With that cross-cultural material setting the stage, I will focus now on a little-known historical example of revelatory dreaming with unusual elements of incubation and lucidity.  In this case, the dreamer lived in a community that did not appreciate her visionary insights.  On the contrary, she was violently persecuted because of her dreams.  This example highlights the potential dangers of revelatory dreaming, dangers that revolve around two key questions:

  1. How can we tell if a dream is a true revelation, and not just a personal fantasy or total fabrication?
  2. What is the best/safest/most effective way of channeling the disruptive energies of a revelatory dream?

More than 400 years ago, a young woman with a gift for prophetic dreaming was arrested as a traitor and heretic.  Her dreams were judged by the religious authorities to be a danger to the king, the church, and the country as a whole.  She was imprisoned, interrogated, tortured, and punished because of her dreams.  All of this happened despite the fact that her dreams came true—they accurately predicted a national disaster that could have been avoided if her dreams had been heeded.  Instead, she was punished as an enemy of God.

Her name was Lucrecia de Leon.  She was born in Madrid in 1568 (making her a contemporary of Shakespeare’s, born in 1564).  Madrid was the new capital city of the vast Spanish Empire and its intensely Catholic ruler, King Philip II.  She grew up during a time of rapid urban expansion; Madrid had about 10,000 people when she was born and more than 80,000 by the time she was a teenager, with priests, diplomats, and government officials streaming in from all corners of the empire.

Her parents gave her the name Lucrecia, harkening back to the Roman legend of a supremely virtuous young woman of that name (Lucretia) who was raped by prince Tarquin; even though she was blameless, the young woman killed herself to prevent any taint of dishonor from infecting her family’s name.  Ever after in Roman and then in Catholic tradition, Lucretia became the ultimate symbol of female honor, chastity, and obedience.  We know that Lucrecia de Leon’s father, Alonso, was proud of being an “old Christian,” meaning a Spaniard of pure Christian blood, with no foreign elements tainting his lineage.  It seems likely he and his wife Ana chose this name for their firstborn child to emphasize the supreme importance of feminine purity and virtuous behavior.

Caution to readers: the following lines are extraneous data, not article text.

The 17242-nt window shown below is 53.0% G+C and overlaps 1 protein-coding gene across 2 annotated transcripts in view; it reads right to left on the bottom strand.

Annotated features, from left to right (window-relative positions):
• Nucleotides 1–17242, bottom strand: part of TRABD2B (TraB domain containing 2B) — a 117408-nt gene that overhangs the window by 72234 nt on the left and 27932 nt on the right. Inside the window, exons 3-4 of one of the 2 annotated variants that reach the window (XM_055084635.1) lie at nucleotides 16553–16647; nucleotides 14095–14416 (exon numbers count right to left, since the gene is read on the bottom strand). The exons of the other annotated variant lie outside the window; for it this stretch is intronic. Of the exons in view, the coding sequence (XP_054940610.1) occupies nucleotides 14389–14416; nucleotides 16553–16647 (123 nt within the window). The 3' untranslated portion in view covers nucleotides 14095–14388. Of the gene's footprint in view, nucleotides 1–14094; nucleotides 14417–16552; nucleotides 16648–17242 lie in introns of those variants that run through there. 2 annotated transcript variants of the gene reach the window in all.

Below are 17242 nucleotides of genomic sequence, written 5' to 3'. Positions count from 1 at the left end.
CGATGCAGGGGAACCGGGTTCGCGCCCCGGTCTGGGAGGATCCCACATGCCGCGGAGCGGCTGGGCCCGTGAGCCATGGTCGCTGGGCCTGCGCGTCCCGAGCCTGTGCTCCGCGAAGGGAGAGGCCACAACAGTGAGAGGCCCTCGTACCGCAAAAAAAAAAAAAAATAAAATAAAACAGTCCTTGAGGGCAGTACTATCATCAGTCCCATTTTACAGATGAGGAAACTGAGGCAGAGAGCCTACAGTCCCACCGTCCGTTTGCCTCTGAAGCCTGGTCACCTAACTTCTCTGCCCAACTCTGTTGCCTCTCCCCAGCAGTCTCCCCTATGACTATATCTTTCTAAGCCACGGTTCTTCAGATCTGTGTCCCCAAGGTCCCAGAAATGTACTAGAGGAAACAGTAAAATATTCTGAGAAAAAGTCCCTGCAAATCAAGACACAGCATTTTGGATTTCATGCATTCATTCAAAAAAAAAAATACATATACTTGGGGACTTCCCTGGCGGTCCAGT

Alas for Alonso and Ana, their daughter turned out to be a big dreamer.  From early in life she gained a reputation in her neighborhood as someone whose dreams frequently came true.  In the fall of 1587 a powerful nobleman, Don Alonso de Mendoza, who was interested in apocalyptic omens and symbols, heard about Lucrecia, and he became fascinated by her dreams.  Because she was illiterate, he arranged for a priest to come to her house every morning and, in the context of confession, record her dreams from the previous night.

Many of her dreams revolved around Spain’s holy war against England and the Protestant Queen Elizabeth.  For years King Philip had been working on a plan to invade England with an attack from the most powerful navy in the world, the Spanish Armada.  Philip claimed a holy mandate for the invasion, and the Catholic church helped him whip the Spanish people into a violent frenzy aimed against England.

In this heated, religiously militarized atmosphere, Lucrecia dreamed repeatedly that the Armada would fail.  From the fall of 1587 through the summer of 1588, her dreams as recorded by Don Alonso’s priests mentioned the Armada several times, always in negative terms.  When the Armada was defeated by the English in the fall of 1588, everyone in Spain was shocked—everyone but Lucrecia.

In the time following this, Lucrecia’s dreams became more widely known, as people looked for new guidance in the aftermath of the Armada’s defeat.  This aroused the ire of King Philip, who in the spring of 1590 ordered Lucrecia arrested by the Spanish Inquisition on charges of heresy and treason.  She was taken to the Inquisition’s secret prison in the ancient city of Toledo, the spiritual capital of Spain, and held there for five years before a final verdict was rendered in her case.

The main source of evidence against Lucrecia were her dreams, dutifully recorded by Don Alonso’s priests (all of whom were also arrested and imprisoned in Toledo) and then seized by the Inqusition.  These dreams are still available for study today in the national historical archive of Spain, in Madrid.

Here is the first one in the surviving manuscripts:

The first of December of this year [1587], the Ordinary Man came to me, and calling me said: “Stick your head out of the window,” which I did, and I heard a great noise and asked him: “What noise is this I hear?” He answered: “You will soon see.” And then I saw coming from the east a cart pulled by two bulls or buffalos (so they said they were called), in which I saw a tower, on the side of which there was a dead lion, and on the top of which was a dead eagle with its breast cut open. The wheels of this cart were stained with blood, and as it moved it killed many people; and many men and women, dressed as Spaniards, were tied to the cart. They were shouting that the world was ending.  Not having ever seen anything like this, I asked: “What vision is this?”  The Ordinary Man told me that he could not tell me (although he showed signs that he wanted to). In this instant, the Old Fisherman appeared, and I asked him: “Why have you left the seashore and come here?” He responded that it was necessary to come because this man wanted to tell me about this vision, and it should not be known until the third night. I saw that he was carrying a palm leaf, which it seemed he was creating right there.  I asked him: “Who is this palm leaf for?” He said: “For the new king who will be to God’s pleasing. I will give it to him, but for the moment I cannot say any more.” And then I woke up…